Church membership among Black Americans has decreased by 19% over the past (2) decades, and Gen Z and Millennials are leading the charge. 47% of Black people attend church weekly. 36% attend church a few times a year. 17% seldom/never go to church. 49% claim to be Christians. However, 78% of Americans think that religion is losing its influence on their life. 52% of Americans identify themselves as Atheist, Agnostic, or non-affiliated with any religious group. The largest group of people that attend church regularly were born in 1949 or earlier. If they were born in 1949, they are 73 years old this year. Naturally, this age group is among the patriarchs/matriarchs in most family structures. They are undoubtedly influential because of that, and they may influence the church attendance habits. However, once they have transitioned, will they continue going? Unsurprisingly, 64% of 18–29-year-olds that grew up in the church have withdrawn from church involvement. When I asked why the reason listed included: it’s the white man’s religion, the pastor doesn’t know what he is talking about and responded poorly to probing questions about what he taught, and that they believed nothing substance was being taught anyway.
Many spiritual leaders love God with all their heart, but only possess limited knowledge of science, geography, history, and even theology. Our leaders are poorly educated, but their target audiences are more educated than they ever have been. The internet has made self-education and research easier than ever and now even those that don’t have a university education can attain robust knowledge on any subject they want if they’re willing to put in the work. The body has questions, but our leaders simply can’t answer them. The young people want facts and sources to back them up to quench their desire to understand the word of God at a level only those that have studied show themselves approved can. Our leaders can no longer use shortcuts in the forms of manipulation, intimidation, or charismatic speech. They’re being called out and corrected as fast they can speak. Their shortcomings, and hidden sins, are now more obvious than ever. How can one adequately teach the bible if you don’t know the origins of the book and the ancient world? How can you tell them what not to do and what to pray if you don’t understand why is written as it is and what the original Hebrew text was saying? Is what you’re saying what the writer meant or was it only intended for that audience 2000 years ago?
The importance of education, wisdom, and proper training is emphasized throughout the bible and is a bare minimum requirement for holding any office of importance. The warning in James 3:1, “Dear brothers and sisters, not many of you should become teachers in the church, for we who teach will be judged more strictly”, seems to have been forgotten as the pastors and teachers become more preoccupied with status and amassing a following rather than the immense responsibility of stewarding those individuals. The prominence of undereducated and unseasoned leaders heading the church today would be incomprehensible to ancient Christians and Jews. Ancient schooling meant undergoing years of rigorous training from a young age that covered a myriad of theological and secular subjects. Rabbinic and Pastoral were not given simply because you wanted them. You studied to show yourself approved.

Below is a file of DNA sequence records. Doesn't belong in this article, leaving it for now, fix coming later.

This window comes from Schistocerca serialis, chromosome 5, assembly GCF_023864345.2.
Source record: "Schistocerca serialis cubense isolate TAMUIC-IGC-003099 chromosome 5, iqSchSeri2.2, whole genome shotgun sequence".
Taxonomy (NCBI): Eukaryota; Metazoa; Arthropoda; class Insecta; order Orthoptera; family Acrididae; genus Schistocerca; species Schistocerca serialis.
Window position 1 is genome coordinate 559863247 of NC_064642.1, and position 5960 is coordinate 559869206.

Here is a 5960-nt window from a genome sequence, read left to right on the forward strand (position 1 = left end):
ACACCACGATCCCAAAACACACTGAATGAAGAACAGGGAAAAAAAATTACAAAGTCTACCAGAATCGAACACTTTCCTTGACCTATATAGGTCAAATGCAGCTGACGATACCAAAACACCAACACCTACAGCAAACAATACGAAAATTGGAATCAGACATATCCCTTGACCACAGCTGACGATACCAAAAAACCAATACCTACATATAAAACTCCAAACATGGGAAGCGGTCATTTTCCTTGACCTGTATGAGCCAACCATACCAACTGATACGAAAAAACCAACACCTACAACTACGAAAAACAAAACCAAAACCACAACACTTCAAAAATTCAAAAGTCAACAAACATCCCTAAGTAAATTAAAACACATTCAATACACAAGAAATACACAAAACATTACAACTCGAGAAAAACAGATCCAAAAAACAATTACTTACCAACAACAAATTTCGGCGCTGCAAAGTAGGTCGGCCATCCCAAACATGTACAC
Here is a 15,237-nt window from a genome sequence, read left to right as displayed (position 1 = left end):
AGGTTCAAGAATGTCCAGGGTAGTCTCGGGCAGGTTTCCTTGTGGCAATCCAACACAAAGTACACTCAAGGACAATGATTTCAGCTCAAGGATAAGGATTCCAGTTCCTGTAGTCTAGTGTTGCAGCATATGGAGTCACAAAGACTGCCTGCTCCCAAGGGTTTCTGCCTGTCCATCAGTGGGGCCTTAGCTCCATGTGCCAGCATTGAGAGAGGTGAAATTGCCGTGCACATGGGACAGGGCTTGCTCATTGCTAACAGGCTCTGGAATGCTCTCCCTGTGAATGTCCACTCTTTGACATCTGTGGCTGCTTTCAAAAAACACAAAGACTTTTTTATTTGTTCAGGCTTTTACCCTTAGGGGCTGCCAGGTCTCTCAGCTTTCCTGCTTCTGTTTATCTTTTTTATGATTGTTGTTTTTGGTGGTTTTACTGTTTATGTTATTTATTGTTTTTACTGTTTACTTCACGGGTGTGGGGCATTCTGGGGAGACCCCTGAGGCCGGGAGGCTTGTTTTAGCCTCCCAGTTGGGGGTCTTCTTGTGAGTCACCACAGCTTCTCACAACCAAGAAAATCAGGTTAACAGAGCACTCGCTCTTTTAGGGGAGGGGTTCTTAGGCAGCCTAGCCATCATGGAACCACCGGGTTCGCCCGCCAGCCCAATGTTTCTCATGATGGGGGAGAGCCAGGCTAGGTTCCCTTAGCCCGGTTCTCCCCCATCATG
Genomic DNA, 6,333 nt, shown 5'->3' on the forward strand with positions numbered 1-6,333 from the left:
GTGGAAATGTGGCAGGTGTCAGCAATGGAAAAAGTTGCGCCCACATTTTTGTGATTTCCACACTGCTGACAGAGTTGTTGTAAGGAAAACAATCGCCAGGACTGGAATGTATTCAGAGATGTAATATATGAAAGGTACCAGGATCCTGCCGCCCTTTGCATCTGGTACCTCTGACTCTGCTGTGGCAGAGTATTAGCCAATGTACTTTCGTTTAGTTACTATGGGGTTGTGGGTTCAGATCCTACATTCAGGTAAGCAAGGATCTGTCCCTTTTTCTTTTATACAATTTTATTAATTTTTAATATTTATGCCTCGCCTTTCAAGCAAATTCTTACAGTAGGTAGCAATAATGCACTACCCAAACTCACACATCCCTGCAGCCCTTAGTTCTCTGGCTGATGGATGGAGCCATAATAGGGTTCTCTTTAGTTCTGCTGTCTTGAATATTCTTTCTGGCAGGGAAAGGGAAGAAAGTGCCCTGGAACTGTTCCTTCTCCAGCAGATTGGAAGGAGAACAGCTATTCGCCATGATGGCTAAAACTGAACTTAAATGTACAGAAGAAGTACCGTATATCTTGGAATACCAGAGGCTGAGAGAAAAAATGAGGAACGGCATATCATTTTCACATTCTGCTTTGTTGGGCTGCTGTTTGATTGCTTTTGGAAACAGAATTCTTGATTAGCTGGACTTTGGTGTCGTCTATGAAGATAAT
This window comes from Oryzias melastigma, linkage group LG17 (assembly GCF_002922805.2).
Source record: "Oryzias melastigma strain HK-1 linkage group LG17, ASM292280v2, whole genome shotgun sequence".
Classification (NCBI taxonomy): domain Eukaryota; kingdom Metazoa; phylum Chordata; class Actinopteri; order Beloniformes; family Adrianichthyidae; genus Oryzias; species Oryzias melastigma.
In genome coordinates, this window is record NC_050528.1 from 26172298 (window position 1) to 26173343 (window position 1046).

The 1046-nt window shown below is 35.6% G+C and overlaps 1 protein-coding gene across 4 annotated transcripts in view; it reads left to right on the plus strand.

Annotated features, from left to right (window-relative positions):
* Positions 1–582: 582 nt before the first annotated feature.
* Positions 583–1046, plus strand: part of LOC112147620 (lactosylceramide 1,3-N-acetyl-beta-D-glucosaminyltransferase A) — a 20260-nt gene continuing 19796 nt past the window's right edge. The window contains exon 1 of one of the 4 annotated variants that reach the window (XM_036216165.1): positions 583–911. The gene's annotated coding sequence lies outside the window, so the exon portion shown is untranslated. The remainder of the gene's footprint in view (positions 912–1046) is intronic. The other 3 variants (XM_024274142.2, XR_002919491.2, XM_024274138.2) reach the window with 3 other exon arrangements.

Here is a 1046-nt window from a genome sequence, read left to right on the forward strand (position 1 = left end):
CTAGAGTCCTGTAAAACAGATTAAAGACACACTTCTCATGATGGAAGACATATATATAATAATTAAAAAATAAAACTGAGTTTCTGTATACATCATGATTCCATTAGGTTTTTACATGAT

Therefore, the church should be taught about the ancient world and how it has shaped the world they live in today.
With the emergence of more information regarding our history and how Christianity has shaped that, it’s beginning to fall on the wrong side of the moral issue as many young people of the diaspora have trouble reconciling the way the bible has been used as a tool in their dehumanization and the poor social justice record of the American church during critical points in black history. It’s more important than ever that we start teaching the history of Christianity to dispel the theory that it’s a white man’s religion. White supremacy has done incalculable damage to the body of Christ. It is one of the principal ideologies this country was founded upon and everything that has existed within this country has to mold itself around that founding principle or rebel against it. Because the church never sought to set itself apart from it, but rather embraced it wholeheartedly to maintain control of their capital and personal interests, the very voices that Jesus would have silenced and rebuked have been among the gospel’s chief representatives.